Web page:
When a new patient says no…


You’ve just given a great case history and have gotten to know the new patient a bit. You performed a great exam, took x-rays, and sent the person home for their report of findings for the next day.

You feel very confident you can help this person.

The new patient was a bit late for the first visit, but that’s okay. They seem…okay. They appeared to agree with you when you talked about Chiropractic, but there was this strange sensation that you couldn’t quite shake or put your finger on.

You sit there the next day at the ROF and they have a different look on their face. They have made up their mind and have decided not to comply with your recommendations.  The excuses vary, the popular one is, “I can’t afford it,” and some are more creative, “Oh, I can’t come because I have to polish the spokes of my mother’s wheelchair.” Some people may even attack you in person saying, “You only care about the money.”

Whenever you attempt to help a person you will get varying amounts of paradigm blindness, meaning their beliefs in disease clash with your beliefs in health. As a result, there will be a resistance to you helping them. Strong beliefs can blind them from accepting anything that is outside of their opinions and views. Resistance can take many forms including excuses, rationalizations, stories, genetics, etc. Don’t take them personally, their apprehensive tactics don’t have anything to do with you. The person is not willing to put forth the commitment you’re asking.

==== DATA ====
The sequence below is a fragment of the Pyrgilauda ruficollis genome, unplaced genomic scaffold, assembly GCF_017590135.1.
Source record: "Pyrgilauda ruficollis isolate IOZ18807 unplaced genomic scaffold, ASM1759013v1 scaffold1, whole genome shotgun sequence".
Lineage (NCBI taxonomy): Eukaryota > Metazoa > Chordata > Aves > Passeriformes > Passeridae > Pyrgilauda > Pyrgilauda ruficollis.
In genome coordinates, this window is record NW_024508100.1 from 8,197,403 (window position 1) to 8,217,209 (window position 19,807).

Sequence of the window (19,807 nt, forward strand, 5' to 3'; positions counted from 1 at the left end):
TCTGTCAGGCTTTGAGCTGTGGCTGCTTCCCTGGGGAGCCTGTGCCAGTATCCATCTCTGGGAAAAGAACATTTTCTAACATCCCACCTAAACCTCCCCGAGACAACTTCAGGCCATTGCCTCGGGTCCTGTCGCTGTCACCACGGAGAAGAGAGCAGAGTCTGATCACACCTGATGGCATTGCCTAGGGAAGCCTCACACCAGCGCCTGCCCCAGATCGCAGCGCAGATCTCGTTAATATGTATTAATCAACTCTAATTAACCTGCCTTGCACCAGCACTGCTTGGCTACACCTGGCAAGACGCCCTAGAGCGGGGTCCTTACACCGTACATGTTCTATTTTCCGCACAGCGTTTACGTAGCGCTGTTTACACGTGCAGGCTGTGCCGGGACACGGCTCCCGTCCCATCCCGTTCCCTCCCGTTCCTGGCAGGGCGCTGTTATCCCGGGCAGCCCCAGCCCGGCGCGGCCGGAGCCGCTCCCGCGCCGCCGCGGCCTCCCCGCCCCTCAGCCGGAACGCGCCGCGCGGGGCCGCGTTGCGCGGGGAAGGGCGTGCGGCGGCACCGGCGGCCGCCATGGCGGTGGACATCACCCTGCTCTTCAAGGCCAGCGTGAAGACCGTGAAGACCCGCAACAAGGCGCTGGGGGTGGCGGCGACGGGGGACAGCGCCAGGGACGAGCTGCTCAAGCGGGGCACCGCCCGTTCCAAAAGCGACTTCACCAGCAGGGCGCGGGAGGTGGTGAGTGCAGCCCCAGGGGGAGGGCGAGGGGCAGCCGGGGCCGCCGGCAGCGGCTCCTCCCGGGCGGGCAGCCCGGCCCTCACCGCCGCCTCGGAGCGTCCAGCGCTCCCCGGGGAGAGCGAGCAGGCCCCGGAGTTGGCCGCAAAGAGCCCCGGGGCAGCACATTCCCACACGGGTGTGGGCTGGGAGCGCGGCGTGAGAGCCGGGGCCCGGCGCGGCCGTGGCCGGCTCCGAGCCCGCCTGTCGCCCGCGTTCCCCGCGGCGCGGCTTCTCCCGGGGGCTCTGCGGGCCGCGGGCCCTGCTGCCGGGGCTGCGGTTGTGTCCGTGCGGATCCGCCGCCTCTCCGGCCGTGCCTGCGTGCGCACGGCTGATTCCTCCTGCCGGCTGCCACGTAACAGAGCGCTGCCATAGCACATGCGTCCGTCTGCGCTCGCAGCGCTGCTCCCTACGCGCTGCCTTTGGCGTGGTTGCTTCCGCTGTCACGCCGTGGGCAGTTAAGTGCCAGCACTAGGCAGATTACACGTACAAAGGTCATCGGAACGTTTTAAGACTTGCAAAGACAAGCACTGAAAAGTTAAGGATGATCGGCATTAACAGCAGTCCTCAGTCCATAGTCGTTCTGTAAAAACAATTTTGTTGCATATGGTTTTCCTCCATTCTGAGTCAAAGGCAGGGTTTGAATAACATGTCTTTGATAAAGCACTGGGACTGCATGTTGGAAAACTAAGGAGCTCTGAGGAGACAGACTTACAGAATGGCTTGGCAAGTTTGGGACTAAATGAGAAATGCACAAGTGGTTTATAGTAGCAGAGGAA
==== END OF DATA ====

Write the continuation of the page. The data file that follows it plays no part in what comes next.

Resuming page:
It’s important to remember that their reasons for not cooperating, no matter how “good,” will continue to hinder their personal growth and keep them from achieving their goals. You don’t want to be a part of any kind of compromise where you can’t obtain results. Don’t put profit (or lack thereof) over people. You are a part of the solution, not the problem. It’s kind of like an out of shape person telling the personal trainer to slow down because they don’t want to get in shape “too quickly.”


The excuses, the reasons, and the validations of why it’s impossible for the patient to comply with your recommendations sounds so logical. Still, it doesn’t make you, the doctor, feel better. Rejection is rejection, and from it just about everyone will feel guilty, ashamed, and almost dirty. Fortunately, you can overcome it if you understand what exactly rejection is.


As a parent of teenagers, you have two choices. You can lay down the law with “executive decisions”, or you can try to be their friends. Spoiler alert, being their friend does not help your kids in the long run. They need parents who will see the big picture and are willing to handle the tantrums or silent treatments that will ensue.


Patients who truly want results will be willing to comply with your recommendations, inside or outside of insurance.


Having a great practice is not difficult, but it can be uncomfortable at times.